The shopping center on Chapel Hill Boulevard in Durham, N.C., is like many you would find across the country. SUVs troll the parking lot. There's a tanning salon and a barber shop and, nearby, a Macaroni Grill and a Toys "R" Us. And today there's a special appearance by porn star Nina Hartley. The performer has drawn a crowd of about 80, equally split between men and women. She blindfolds a slim, tall college student, sits him in a wing chair, and caresses him with a feather. The crowd titters. Later, Hartley signs autographs and poses for Polaroids. When a fan asks for a hug, she encourages him to squeeze her butt.
No, the local Radio Shack hasn't begun sponsoring a sex club. The venue for Hartley's "talk" is a 2,350-square-foot Adam & Eve store, part of a chain of five that constitutes the latest offering from PHE Inc., the country's largest mail-order peddler of porn and erotica. The company's founder, Phil Harvey, dreams of opening as many as 200 more stores nationwide in the next few years.
Building a brick-and-mortar brand is, Harvey believes, the best way to secure his place in a market where competition has become brutal: While the advent of the Internet has created more porn consumption, many porn companies are struggling. Harvey's revenue, which used to grow 10% a year, has been stuck at $80 million for five years now. Digital piracy is one reason for the slowdown, but ultimately, the big problem seems to be that Harvey's willingness to sell things other people wouldn't--long his competitive advantage--is suddenly commonplace. Amateurs offer lots of hard-core stuff online, and deep-pocketed media companies like Comcast and Time Warner are distributing soft-core material over their vast networks. These large players are particularly dangerous to entrepreneurs like Harvey because they enjoy access to the public capital markets, while he does not. "If there were dildos in every Wal-Mart," Harvey says, "we'd probably be out of business."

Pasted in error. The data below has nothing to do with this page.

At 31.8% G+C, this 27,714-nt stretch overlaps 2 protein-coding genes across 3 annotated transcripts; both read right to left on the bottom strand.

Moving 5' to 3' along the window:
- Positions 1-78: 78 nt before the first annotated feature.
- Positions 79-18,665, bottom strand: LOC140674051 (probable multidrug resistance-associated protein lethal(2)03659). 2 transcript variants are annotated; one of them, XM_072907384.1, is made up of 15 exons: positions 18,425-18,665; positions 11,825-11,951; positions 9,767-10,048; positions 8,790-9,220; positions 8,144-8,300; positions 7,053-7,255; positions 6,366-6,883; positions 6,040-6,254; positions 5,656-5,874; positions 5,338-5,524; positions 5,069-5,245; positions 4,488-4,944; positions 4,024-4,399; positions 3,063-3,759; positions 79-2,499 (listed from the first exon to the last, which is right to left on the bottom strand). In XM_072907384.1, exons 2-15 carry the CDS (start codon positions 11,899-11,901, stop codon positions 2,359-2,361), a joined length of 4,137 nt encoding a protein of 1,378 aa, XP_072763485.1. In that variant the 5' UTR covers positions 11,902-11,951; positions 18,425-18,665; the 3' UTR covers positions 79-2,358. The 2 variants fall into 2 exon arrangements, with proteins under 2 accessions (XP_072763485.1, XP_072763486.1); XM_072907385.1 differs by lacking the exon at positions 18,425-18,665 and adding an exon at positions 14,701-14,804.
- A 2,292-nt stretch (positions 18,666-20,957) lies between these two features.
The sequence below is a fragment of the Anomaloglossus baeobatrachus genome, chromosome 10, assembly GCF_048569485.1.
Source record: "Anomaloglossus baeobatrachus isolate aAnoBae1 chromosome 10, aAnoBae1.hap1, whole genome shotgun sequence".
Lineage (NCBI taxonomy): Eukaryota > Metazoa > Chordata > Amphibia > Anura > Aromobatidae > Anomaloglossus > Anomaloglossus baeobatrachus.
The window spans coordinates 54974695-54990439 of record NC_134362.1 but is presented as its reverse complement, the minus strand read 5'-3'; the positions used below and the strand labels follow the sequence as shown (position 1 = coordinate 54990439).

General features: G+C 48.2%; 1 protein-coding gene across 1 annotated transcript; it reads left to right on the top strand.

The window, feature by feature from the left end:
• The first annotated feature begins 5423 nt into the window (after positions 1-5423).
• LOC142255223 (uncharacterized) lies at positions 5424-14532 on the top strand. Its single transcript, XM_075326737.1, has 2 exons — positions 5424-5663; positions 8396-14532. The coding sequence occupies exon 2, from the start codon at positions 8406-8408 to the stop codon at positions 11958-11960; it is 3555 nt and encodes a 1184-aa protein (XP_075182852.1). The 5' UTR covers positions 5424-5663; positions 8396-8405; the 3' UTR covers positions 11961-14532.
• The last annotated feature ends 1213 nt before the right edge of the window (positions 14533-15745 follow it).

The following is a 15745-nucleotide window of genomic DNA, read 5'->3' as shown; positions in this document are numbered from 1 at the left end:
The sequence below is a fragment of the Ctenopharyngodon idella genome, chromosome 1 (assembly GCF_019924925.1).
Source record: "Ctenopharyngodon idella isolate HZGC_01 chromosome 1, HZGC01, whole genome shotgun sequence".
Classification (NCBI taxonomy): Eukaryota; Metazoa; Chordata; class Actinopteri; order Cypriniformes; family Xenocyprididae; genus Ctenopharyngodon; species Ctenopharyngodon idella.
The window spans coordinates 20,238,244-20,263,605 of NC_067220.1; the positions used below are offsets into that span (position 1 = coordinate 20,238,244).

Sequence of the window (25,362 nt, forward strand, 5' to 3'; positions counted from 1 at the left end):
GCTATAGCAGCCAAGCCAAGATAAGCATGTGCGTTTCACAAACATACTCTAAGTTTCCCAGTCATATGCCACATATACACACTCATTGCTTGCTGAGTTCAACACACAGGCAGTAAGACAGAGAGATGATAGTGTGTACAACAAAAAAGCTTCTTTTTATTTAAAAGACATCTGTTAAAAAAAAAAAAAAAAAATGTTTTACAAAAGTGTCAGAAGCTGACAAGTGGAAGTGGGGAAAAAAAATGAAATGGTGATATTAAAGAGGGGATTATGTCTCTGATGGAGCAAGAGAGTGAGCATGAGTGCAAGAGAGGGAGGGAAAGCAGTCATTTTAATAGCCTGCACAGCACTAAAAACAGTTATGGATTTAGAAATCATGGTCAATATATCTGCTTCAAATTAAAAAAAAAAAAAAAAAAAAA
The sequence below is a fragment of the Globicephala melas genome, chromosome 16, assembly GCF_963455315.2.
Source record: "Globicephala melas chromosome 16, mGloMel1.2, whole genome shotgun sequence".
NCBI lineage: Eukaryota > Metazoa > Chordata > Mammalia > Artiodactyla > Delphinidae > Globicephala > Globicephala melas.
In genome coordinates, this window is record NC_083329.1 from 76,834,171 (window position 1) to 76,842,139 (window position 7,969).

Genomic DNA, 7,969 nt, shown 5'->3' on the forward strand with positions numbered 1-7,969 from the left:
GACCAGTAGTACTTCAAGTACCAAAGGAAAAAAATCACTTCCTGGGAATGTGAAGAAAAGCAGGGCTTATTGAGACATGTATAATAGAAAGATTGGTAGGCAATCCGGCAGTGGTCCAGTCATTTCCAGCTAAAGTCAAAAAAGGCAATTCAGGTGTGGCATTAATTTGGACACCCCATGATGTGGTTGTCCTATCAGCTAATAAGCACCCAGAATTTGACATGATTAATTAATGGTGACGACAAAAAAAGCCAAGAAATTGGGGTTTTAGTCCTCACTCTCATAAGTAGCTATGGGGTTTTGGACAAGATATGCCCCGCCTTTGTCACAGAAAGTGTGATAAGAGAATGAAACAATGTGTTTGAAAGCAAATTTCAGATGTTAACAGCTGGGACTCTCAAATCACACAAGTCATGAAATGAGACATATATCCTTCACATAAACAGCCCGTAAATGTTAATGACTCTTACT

Perhaps that fear is why, in the words of one Adam & Eve executive, Harvey wants to build "the Gap of the adult market." But the evolution from catalogs to storefronts is just the latest unlikely metamorphosis in Harvey's unique business career. The Harvard alum started the company in 1970, at the same time he was studying for a master's in public health. From a school project, he got the idea to sell condoms by mail order in the U.S. (which happened to be illegal at the time, although he was never busted). Soon thereafter, Harvey--a one-time CARE worker in India--started using his revenue to fund a pet cause: subsidizing birth control in the developing world. From there, he got into selling porn videos, and eventually he began producing his own porn films at budgets of as much as $200,000 per flick.
Harvey's reputation is that of "one of the heroes in the porn industry," says Tim Connelly, publisher of Adult Video News. He enjoys this reknown both because of his philanthropy, which now extends to nine countries, and because "he treats people well." Hartley concurs: "Adam & Eve is an honorable company," she says. "The checks come on time, and they don't bounce."
Although Harvey was prosecuted for obscenity at the behest of Attorney General Edwin Meese in the 1980s, he was not convicted. And in the industry, Adam & Eve is seen as "taking a very safe, vanilla approach" with its content, Connelly says. "It's about as mainstream as you can get."